RDF/XML, Node vs. Edge labeled graphs was: Re: Services-basedautomation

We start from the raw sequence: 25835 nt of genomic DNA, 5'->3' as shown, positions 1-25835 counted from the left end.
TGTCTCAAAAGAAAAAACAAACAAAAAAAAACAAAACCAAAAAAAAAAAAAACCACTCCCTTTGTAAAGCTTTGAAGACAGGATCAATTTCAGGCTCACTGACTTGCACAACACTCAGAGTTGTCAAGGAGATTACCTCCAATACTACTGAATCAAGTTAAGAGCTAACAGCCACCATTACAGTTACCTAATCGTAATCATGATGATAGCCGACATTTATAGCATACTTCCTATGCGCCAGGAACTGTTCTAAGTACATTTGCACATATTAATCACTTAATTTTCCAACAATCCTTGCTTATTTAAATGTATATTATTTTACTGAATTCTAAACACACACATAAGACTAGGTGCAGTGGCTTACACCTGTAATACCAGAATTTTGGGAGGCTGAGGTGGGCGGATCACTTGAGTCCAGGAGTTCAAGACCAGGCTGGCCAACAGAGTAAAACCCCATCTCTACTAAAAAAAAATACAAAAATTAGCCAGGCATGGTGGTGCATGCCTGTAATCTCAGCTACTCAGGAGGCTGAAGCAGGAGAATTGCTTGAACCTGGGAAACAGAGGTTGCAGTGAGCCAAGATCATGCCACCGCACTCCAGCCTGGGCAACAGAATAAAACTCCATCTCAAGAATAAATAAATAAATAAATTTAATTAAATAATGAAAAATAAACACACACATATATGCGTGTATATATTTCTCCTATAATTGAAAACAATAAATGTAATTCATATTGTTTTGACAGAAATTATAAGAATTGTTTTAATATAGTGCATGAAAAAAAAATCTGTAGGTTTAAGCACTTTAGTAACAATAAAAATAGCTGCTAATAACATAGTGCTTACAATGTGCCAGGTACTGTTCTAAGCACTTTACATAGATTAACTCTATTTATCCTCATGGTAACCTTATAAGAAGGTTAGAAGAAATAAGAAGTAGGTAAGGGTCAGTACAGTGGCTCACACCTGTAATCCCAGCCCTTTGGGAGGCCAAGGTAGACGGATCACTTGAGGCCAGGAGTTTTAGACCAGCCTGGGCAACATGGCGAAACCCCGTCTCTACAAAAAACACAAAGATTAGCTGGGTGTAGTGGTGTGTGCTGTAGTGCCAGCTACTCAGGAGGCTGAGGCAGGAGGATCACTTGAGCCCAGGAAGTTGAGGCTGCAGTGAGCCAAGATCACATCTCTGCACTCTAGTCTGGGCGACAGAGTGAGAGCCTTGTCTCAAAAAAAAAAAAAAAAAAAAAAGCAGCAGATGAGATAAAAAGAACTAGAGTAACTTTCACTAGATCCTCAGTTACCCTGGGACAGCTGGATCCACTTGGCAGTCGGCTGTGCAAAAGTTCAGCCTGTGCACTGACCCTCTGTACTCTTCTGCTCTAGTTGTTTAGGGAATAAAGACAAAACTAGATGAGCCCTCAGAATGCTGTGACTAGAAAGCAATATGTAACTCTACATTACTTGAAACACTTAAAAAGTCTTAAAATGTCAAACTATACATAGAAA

Thomas B. Passin wrote: > Jonathan Borden wrote - > > > > > The XML model defines a node labelled directed graph. In > this model, arcs or > > edges have the type "element" "attribute" "CDATA section" > "comment" etc. > > > > The RDF model defines an edge labelled directed graph, for > example arcs may > > be labelled "color", "type.of.cheese" "type.of.sauce" > "topping". > > Do the two models really represent anything different? Not > really. But if connections - a form of structure - are the > most important thing to you, edge-labeled models might seem > more attractive or "natural". Right, so a starter for RDF is that the edge labelled model (i.e. triples), layered on top of XMLs node labelled model (e.g. DOM,SAX,Infoset) , is a more 'natural' way to represent semantic information. But we can extract RDF from colloquial XML and serialize RDF as XML by defining a mapping between the two representations. I've written an XSLT RDF extractor for arbitrary XML http://www.openhealth.org/RDF/rdfExtractify.xsl which results in a series of rdf:Statement's i.e. a triple (predicate,subject,object). A predicate is a URI which names the edge (i.e. an xlink:arcrole), a subject is a URI which names the "from" node and the object is either a URI which names the "to" node or a string which is a value. This extractor implements the "Harvesting RDF Statements from XLink" note http://www.w3.org/TR/xlink2rdf/ . One of the properties of 'flattening' or reifying a piece of XML into triples is that a set of triples neatly fits into a relational table. R.V. Guha has written an RDF database which operates on such triples (http://web.guha.com/rdfdb/) and includes a SQL like query language. Jonathan Borden The Open Healthcare Group http://www.openhealth.org
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